Academic journal article Texas International Law Journal

Beyond the Paper Tiger: The Challenge of a Human Rights Court in Africa

Academic journal article Texas International Law Journal

Beyond the Paper Tiger: The Challenge of a Human Rights Court in Africa

Article excerpt

The [African human rights] enforcement mechanism is unsatisfactory. In the absence of a court and effective measures for a breach, the Charter may well be a paper tiger ....1


The promotion and protection of human rights has long been a universally espoused ideal. The widespread atrocities that occurred during World War II, however, galvanized unprecedented interest in human rights, as evidenced by the adoption of the Universal Declaration of Human Rights by the United Nations (UN) in 19482 and a host of other human rights instruments.3 In spite of the increased importance assigned to the pursuit of human rights during the latter part of this century, human rights atrocities have continued unabated. Indeed, this has been the case despite a predicted decrease in the incidence of human rights violations resulting from the 1989 dissolution of the Communist bloc and the movement towards democracy.4 A cursory examination of the violent character of conflicts world-wide bears witness to this phenomenon.

In few places, however, have human rights conditions been more precarious than on the African continent. In spite of the optimism inspired by the attainment of independence, Africa has failed to achieve universal adherence to international human rights principles.

The recent carnage in Rwanda,5 the ongoing conflicts in Liberia6 and Sudan,7 and the political strife in Nigeria8 exemplify the all-too-familiar difficulties of human rights enforcement in Africa. Nevertheless, in spite of the reluctance of the Organization of African Unity (OAU) to intervene in member states' internal affairs, the OAU has, since its inception, been aware of the need to safeguard the human rights of African peoples in the postcolonial era. Indeed, the OAU's avowed adherence to the principles articulated in the Universal Declaration of Human Rights in the OAU Charter manifests an unwavering commitment to the pursuit of human rights at the moment of its creation, at least in theory if not in practice.9 However, the unspeakable atrocities perpetuated by Jean Bedel Bokassa in the Central African Republic,10 Idi Amin in Uganda,11 and Marcias Nguema in Equatorial Guinea,12 and the continuation of apartheid in South Africa13 gave additional impetus to the undertaking of initiatives aimed at staving off future human rights violations.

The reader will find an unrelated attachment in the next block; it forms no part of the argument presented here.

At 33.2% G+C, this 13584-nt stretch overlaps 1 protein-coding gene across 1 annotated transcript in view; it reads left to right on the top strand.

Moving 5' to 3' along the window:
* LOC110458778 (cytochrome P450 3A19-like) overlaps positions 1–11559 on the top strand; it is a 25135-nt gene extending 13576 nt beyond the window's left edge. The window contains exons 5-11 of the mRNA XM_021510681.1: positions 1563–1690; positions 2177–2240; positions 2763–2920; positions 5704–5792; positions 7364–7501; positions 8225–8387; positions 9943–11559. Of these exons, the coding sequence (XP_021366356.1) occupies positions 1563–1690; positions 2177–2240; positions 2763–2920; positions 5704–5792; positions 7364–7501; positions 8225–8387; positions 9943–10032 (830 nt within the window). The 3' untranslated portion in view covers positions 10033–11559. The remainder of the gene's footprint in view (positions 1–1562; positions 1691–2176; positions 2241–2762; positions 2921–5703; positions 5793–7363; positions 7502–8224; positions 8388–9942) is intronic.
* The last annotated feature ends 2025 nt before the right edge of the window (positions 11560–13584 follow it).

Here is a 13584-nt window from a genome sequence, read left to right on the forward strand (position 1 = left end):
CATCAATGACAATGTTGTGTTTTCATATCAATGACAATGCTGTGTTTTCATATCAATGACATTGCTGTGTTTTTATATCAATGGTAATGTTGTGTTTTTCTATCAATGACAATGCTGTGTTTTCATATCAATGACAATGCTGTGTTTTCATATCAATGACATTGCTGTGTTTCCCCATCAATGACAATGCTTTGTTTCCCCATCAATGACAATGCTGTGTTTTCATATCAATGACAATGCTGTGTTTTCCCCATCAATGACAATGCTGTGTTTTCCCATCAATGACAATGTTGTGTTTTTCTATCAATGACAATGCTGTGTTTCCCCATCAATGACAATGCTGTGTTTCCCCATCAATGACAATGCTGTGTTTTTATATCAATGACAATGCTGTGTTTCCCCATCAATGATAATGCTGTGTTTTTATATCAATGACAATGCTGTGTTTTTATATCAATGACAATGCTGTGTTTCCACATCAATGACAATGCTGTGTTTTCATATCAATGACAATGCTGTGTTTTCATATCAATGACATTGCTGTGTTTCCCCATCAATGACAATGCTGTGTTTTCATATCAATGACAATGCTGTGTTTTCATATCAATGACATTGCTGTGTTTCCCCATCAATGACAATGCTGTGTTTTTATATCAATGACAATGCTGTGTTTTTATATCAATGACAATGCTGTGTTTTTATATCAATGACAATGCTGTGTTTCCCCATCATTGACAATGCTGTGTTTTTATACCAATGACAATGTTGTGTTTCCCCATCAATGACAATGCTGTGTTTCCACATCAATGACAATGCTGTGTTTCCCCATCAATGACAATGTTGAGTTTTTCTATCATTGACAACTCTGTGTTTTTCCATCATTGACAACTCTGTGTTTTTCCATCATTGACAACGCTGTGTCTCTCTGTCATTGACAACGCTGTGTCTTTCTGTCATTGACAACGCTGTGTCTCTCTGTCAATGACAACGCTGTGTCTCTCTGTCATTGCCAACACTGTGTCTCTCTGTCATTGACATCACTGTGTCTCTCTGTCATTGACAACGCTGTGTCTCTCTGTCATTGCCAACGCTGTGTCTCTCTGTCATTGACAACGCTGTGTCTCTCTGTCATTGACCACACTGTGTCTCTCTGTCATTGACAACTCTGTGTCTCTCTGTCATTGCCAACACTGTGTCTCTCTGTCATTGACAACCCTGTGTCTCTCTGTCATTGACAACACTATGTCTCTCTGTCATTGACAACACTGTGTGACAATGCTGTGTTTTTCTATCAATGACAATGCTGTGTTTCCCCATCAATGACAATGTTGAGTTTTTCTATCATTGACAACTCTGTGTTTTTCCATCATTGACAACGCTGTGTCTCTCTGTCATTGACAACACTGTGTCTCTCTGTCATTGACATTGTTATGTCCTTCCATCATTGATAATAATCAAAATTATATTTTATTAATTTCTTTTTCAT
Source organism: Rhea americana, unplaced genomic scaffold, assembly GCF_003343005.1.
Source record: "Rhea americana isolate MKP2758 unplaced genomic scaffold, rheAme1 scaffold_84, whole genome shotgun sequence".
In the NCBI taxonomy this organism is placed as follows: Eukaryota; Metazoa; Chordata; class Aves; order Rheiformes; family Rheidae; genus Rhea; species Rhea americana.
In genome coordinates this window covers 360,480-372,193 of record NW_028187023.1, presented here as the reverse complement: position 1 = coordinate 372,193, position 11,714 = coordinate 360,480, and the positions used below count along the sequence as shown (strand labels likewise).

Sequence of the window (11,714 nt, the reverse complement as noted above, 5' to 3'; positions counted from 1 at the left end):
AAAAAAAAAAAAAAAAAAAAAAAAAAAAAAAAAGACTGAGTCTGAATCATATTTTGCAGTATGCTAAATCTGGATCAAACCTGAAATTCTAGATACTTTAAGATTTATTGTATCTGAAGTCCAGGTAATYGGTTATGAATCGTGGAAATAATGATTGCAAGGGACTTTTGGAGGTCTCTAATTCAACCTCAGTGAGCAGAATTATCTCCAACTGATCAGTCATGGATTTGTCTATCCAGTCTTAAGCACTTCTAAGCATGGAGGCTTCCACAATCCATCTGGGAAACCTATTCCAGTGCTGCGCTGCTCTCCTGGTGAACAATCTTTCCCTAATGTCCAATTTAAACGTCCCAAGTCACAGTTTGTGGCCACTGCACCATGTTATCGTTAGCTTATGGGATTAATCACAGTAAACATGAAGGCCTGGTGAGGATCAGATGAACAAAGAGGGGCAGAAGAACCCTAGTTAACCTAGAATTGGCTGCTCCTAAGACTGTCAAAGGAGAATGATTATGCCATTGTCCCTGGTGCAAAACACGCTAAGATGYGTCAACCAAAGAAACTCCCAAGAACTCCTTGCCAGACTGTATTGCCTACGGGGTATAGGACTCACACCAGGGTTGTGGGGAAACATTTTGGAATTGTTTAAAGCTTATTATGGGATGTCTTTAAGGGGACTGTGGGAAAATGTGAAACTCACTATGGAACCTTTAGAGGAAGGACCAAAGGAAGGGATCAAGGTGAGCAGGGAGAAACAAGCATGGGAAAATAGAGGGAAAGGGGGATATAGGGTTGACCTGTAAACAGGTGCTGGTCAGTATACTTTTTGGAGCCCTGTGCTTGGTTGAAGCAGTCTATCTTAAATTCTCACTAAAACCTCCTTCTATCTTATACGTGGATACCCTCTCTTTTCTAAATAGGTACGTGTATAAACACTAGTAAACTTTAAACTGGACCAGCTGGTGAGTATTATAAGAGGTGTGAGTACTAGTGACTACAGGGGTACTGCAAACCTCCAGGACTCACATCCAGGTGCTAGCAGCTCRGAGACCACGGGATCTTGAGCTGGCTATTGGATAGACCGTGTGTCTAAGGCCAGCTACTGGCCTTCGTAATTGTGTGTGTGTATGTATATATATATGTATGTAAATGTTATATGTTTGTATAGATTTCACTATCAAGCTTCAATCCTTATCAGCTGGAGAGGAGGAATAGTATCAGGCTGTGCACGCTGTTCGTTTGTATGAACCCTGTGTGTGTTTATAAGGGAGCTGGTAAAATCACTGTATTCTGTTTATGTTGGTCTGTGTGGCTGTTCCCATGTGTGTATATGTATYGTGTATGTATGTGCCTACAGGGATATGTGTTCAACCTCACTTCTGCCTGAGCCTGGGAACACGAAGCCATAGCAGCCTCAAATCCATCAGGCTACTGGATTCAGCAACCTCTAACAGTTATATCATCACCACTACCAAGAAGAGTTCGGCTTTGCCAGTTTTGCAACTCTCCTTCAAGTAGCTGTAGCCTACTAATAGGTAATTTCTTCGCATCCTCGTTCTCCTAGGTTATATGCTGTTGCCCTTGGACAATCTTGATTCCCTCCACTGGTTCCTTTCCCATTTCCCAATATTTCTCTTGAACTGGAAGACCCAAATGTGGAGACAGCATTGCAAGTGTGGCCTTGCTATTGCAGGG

The first attempt to articulate a methodology for promoting and protecting human rights in Africa took place in Lagos, Nigeria in 1961. Under the aegis of the International Commission of Jurists, scholars from thirty-three countries convened an African Conference on the Rule of Law to consider questions of human rights enforcement in the newly independent states of Africa. It was at this conference that the proposal for continental human rights institutions was first set forth, as evidenced in its preamble, the Law of Lagos:

[I]n order to give full effect to the Universal Declaration of Human Rights of 1948, this Conference invites the African Governments to study the possibility of adopting an African Convention of Human Rights in such a manner that the Conclusions of this Conference will be safeguarded by the creation of a court of appropriate jurisdiction and that recourse thereto be made available for all persons under the jurisdiction of the signatory States. 14

This initiative was followed by calls to establish African human rights enforcement machinery by the UN Commission on Human Rights in 1967, 1972, and 1978, and additional conferences in Cairo (1969), Addis Ababa (1971), Dar-es-Salaam (1973), and Dakar (1978).15 This process culminated in the drafting and adoption of the African Charter on Human and Peoples' Rights in Banjul, The Gambia in 1981.

Notwithstanding its distinctive characteristics, the African Charter, like other existing regional human rights instruments, provides for the establishment of an African Human Rights Commission. …

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